From an editorial published Tuesday in the Greensboro News & Record:
Holden Thorp won’t reconsider his decision to resign as chancellor at the state’s flagship university, despite calls from trustees, faculty and students.
He doesn’t intend to be a lame duck, either.
Last week, the beleaguered UNC Chapel Hill chancellor pledged to clean up problems before a successor takes over next July. A big part of the job is to raise academic standards for athletes. Changes will be so dramatic, he told The News & Observer of Raleigh, that they will make “national news.”
If “academics are going to have to come first,” as he promised, that will be news in big-time college athletics circles.
In the past five years, 53 Carolina football players have been admitted despite failing to meet normal academic requirements. That number could explain why so many players were enrolled in apparently bogus classes provided for them in the Department of African and Afro-American Studies. The point was to give them an easy grade so they could maintain their eligibility to play on autumn Saturdays.
Thorp didn’t say academic exceptions will end for athletes. Sometimes exceptions make sense, and not only for football or basketball players. A university might admit a talented musician whose SAT score or high school grade-point average wasn’t quite high enough.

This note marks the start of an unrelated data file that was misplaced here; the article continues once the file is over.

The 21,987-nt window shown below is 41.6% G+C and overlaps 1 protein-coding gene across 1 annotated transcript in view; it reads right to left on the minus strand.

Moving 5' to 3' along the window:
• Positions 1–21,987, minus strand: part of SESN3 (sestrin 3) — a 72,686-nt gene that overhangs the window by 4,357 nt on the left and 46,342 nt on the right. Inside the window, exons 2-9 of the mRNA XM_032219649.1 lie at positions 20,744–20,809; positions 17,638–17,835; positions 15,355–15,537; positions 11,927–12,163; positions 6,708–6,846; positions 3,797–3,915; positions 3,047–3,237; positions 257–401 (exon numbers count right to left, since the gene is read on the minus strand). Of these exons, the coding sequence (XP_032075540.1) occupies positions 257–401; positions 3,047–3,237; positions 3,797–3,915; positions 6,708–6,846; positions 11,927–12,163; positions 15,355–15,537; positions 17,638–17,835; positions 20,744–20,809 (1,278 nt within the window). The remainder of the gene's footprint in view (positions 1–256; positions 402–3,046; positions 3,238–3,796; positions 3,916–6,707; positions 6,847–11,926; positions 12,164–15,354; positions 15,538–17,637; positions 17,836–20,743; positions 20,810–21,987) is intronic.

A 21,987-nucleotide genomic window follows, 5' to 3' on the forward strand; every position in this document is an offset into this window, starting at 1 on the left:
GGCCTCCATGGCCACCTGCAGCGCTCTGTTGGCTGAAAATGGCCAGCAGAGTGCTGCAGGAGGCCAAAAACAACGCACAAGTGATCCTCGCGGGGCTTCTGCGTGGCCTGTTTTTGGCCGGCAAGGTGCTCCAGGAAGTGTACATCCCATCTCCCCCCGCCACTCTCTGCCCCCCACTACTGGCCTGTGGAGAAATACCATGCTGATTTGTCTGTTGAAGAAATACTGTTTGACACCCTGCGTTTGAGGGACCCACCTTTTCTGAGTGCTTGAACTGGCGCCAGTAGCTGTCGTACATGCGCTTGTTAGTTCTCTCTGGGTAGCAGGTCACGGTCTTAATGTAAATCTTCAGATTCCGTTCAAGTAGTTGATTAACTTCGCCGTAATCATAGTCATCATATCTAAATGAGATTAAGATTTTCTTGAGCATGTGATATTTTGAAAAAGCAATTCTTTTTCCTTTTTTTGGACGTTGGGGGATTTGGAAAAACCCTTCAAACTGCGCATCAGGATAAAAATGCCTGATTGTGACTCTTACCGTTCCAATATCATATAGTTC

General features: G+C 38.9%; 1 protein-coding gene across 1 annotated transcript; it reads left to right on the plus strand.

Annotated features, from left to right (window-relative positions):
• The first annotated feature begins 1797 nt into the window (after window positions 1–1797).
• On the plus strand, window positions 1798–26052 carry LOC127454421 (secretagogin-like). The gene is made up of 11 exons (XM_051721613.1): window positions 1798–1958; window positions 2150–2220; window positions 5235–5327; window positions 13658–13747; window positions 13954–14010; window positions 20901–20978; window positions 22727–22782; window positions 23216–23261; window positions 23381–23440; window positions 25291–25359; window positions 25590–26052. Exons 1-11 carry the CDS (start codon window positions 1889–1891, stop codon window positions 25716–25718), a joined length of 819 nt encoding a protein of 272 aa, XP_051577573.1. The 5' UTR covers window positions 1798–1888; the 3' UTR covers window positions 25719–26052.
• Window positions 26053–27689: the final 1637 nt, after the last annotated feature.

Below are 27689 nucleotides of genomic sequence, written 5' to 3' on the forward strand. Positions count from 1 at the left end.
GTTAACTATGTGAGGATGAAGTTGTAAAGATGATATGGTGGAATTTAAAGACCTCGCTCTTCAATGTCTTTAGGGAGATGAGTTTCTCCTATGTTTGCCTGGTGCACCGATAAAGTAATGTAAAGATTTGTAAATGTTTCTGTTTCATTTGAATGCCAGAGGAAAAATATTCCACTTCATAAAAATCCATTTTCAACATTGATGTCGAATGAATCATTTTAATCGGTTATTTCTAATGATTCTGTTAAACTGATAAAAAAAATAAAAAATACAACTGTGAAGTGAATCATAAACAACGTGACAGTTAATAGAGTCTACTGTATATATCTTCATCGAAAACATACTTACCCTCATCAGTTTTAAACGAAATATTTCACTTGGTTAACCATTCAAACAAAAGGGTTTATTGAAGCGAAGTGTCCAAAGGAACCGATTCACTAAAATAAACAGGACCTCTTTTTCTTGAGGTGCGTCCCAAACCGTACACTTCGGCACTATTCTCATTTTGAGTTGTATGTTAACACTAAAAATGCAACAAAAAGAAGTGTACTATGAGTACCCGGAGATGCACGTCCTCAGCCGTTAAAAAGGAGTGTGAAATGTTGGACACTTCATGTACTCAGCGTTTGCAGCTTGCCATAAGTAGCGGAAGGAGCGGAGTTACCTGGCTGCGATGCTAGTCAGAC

The trouble is, Carolina wasn’t providing the right environment for some of its athletes. So, there will be fewer exceptions, Thorp said. More athletes will meet minimum admissions standards.
This may require an attitude adjustment among Carolina sports fans. Higher academic standards might produce a football team that’s more of a match for Duke’s than Florida State’s.
Thorp is waiting for a spring consultant’s study that will advise about striking the right balance between academics and athletics. He’s made it clear, however, that the tilt must favor academics.
If Thorp fights for that, and makes real progress, he’ll be able to hold his head higher when he gives up his lofty position and returns to the chemistry classroom as a decorated professor. And he’ll help make it possible for the next chancellor to keep athletics in its proper place, which is to field competitive teams with student-athletes who can score points in the classroom, too.
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